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Vitamin E and vitamin C treatment improves fibrosis in patients with nonalcoholic steatohepatitis *

Objective: Nonalcoholic steatohepatitis (NASH) is a common cause of liver disease. Although usually indolent, this disease can progress to cirrhosis in some patients. There is currently no proven medical therapy for the treatment of NASH. The aim of our study was to evaluate the efficacy of combination α-tocopherol (vitamin E) and vitamin C in reducing histologic inflammation and fibrosis.

Methods: This was a prospective, double-blind, randomized, placebo-controlled trial with a total enrollment of 49 patients; 45 patients completed the study. All patients were randomized to receive either vitamins E and C (1000 IU and 1000 mg, respectively) or placebo daily for 6 months, based on their initial histologic diagnosis of NASH. Additionally, all patients were given standard weight-loss counseling and encouraged to follow a low fat diet (<30 fat g/day). The pre- and posttreatment liver biopsies were reviewed by a single pathologist, who was blinded to the patient's medication. Biopsies were scored based on a modification of the scoring system published by Brunt et al. (Am J Gastroenterol 1999;94:2467–74). A score of 0–4 was possible for fibrosis, and a score of 0–6 was possible for inflammation and hepatocyte degeneration and necrosis. In addition, body mass index, glycohemoglobin, lipids, and liver enzymes were followed throughout the study.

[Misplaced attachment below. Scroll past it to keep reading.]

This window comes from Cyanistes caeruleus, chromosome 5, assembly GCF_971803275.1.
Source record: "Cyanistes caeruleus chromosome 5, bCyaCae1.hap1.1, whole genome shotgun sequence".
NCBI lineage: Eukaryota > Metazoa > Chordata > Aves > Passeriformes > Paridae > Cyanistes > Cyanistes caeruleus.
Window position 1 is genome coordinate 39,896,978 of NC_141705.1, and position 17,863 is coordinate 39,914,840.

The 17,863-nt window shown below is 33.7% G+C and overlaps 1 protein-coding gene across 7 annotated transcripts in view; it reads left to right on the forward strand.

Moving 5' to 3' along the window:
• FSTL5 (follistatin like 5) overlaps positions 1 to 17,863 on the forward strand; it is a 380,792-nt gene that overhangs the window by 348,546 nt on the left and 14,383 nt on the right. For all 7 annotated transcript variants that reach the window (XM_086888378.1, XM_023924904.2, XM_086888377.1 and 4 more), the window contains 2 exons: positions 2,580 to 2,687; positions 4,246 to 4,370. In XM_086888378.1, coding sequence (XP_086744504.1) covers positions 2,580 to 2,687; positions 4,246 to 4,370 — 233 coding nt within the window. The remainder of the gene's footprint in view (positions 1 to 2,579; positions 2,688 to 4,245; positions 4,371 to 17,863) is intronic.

Results: Forty-five patients completed 6 months of therapy without significant side effects. Vitamin treatment resulted in a statistically significant improvement in fibrosis score (p= 0.002). No changes were noted in inflammation with treatment.

Conclusions: Vitamin E and vitamin C, in the doses used in this study, were well tolerated and were effective in improving fibrosis scores in NASH patients. No improvement in necroinflammatory activity or ALT was seen with this combination of drug therapy. A larger, multicenter, longer-term trial with vitamin E and vitamin C seems to be warranted.

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As with any procedure, there could be pain or other substantial risks involved. These concerns should be discussed with your health care provider prior to any treatment so that you have proper informed consent and understand that there are no guarantees to healing.

THE INFORMATION IN THIS WEBSITE IS OFFERED FOR GENERAL EDUCATIONAL PURPOSES ONLY AND DOES NOT IMPLY OR GIVE MEDICAL ADVICE. No Doctor/Patient relationship shall be deemed to have arisen simply by reading the information contained on these pages, and you should consult with your personal physician/care giver regarding your medical treatment before undergoing any sort of treatment or therapy.

Published on 11-24-2008
Authors: Stephen A. Harrison, M.D. a * , Sigurd Torgerson, M.D. a, d , Paul Hayashi, M.D. c , John Ward, Ph.D. a, e , Steven Schenker, M.D. b
Source: The American Journal of Gastroenterology